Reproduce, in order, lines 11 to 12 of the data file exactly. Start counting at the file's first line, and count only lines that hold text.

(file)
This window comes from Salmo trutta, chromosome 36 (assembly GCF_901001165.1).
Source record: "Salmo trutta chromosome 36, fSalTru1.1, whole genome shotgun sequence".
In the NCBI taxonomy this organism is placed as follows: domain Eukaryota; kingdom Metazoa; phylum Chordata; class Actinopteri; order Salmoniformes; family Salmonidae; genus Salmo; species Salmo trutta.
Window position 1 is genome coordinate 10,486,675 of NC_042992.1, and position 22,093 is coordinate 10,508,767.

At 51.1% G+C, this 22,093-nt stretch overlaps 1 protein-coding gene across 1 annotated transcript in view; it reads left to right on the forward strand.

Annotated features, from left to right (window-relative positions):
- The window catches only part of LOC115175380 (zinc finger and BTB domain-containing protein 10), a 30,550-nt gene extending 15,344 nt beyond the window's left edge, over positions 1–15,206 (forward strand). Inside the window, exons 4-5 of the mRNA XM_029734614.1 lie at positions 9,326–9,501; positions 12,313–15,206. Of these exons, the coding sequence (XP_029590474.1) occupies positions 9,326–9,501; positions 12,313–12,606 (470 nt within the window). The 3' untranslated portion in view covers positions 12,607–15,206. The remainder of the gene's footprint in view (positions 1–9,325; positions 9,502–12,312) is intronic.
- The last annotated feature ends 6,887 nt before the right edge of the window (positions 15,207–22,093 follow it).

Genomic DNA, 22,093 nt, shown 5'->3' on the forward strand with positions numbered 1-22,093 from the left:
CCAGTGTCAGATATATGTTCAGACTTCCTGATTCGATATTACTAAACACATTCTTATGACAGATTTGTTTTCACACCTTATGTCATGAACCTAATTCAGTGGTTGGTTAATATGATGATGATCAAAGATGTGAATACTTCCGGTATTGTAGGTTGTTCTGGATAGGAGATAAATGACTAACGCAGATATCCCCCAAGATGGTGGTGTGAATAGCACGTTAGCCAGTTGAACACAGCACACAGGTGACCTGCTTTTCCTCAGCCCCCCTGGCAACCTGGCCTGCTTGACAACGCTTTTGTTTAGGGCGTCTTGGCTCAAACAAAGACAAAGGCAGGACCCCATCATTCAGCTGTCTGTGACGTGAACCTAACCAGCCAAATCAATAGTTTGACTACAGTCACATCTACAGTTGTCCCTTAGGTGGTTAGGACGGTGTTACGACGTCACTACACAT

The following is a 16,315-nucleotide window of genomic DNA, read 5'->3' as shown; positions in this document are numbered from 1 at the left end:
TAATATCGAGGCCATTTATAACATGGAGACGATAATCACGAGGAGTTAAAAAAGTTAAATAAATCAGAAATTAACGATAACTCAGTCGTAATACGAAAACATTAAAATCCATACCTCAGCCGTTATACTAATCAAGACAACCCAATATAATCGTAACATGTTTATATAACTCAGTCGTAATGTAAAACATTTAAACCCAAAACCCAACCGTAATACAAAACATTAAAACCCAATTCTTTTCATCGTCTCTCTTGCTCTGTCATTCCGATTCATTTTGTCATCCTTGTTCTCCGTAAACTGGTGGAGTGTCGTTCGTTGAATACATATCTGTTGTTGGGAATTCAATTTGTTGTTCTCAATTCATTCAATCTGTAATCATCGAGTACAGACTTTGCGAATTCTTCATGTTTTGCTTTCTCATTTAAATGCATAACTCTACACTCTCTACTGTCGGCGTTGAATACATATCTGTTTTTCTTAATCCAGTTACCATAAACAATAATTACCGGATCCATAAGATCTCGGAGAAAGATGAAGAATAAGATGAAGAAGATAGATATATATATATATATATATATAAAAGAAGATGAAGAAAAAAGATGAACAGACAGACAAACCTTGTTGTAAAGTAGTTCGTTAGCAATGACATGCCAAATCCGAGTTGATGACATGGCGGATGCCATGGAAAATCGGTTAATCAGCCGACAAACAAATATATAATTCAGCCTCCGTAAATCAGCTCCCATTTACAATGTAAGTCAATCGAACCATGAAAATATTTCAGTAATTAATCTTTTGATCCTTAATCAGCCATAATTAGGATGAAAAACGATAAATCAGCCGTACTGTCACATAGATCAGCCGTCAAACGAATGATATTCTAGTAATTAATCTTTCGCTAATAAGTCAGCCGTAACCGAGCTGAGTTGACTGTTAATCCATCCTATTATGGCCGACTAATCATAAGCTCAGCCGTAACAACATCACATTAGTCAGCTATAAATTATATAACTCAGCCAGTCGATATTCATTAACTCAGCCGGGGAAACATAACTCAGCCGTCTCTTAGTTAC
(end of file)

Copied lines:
The following is a 16,315-nucleotide window of genomic DNA, read 5'->3' as shown; positions in this document are numbered from 1 at the left end:
TAATATCGAGGCCATTTATAACATGGAGACGATAATCACGAGGAGTTAAAAAAGTTAAATAAATCAGAAATTAACGATAACTCAGTCGTAATACGAAAACATTAAAATCCATACCTCAGCCGTTATACTAATCAAGACAACCCAATATAATCGTAACATGTTTATATAACTCAGTCGTAATGTAAAACATTTAAACCCAAAACCCAACCGTAATACAAAACATTAAAACCCAATTCTTTTCATCGTCTCTCTTGCTCTGTCATTCCGATTCATTTTGTCATCCTTGTTCTCCGTAAACTGGTGGAGTGTCGTTCGTTGAATACATATCTGTTGTTGGGAATTCAATTTGTTGTTCTCAATTCATTCAATCTGTAATCATCGAGTACAGACTTTGCGAATTCTTCATGTTTTGCTTTCTCATTTAAATGCATAACTCTACACTCTCTACTGTCGGCGTTGAATACATATCTGTTTTTCTTAATCCAGTTACCATAAACAATAATTACCGGATCCATAAGATCTCGGAGAAAGATGAAGAATAAGATGAAGAAGATAGATATATATATATATATATATATAAAAGAAGATGAAGAAAAAAGATGAACAGACAGACAAACCTTGTTGTAAAGTAGTTCGTTAGCAATGACATGCCAAATCCGAGTTGATGACATGGCGGATGCCATGGAAAATCGGTTAATCAGCCGACAAACAAATATATAATTCAGCCTCCGTAAATCAGCTCCCATTTACAATGTAAGTCAATCGAACCATGAAAATATTTCAGTAATTAATCTTTTGATCCTTAATCAGCCATAATTAGGATGAAAAACGATAAATCAGCCGTACTGTCACATAGATCAGCCGTCAAACGAATGATATTCTAGTAATTAATCTTTCGCTAATAAGTCAGCCGTAACCGAGCTGAGTTGACTGTTAATCCATCCTATTATGGCCGACTAATCATAAGCTCAGCCGTAACAACATCACATTAGTCAGCTATAAATTATATAACTCAGCCAGTCGATATTCATTAACTCAGCCGGGGAAACATAACTCAGCCGTCTCTTAGTTAC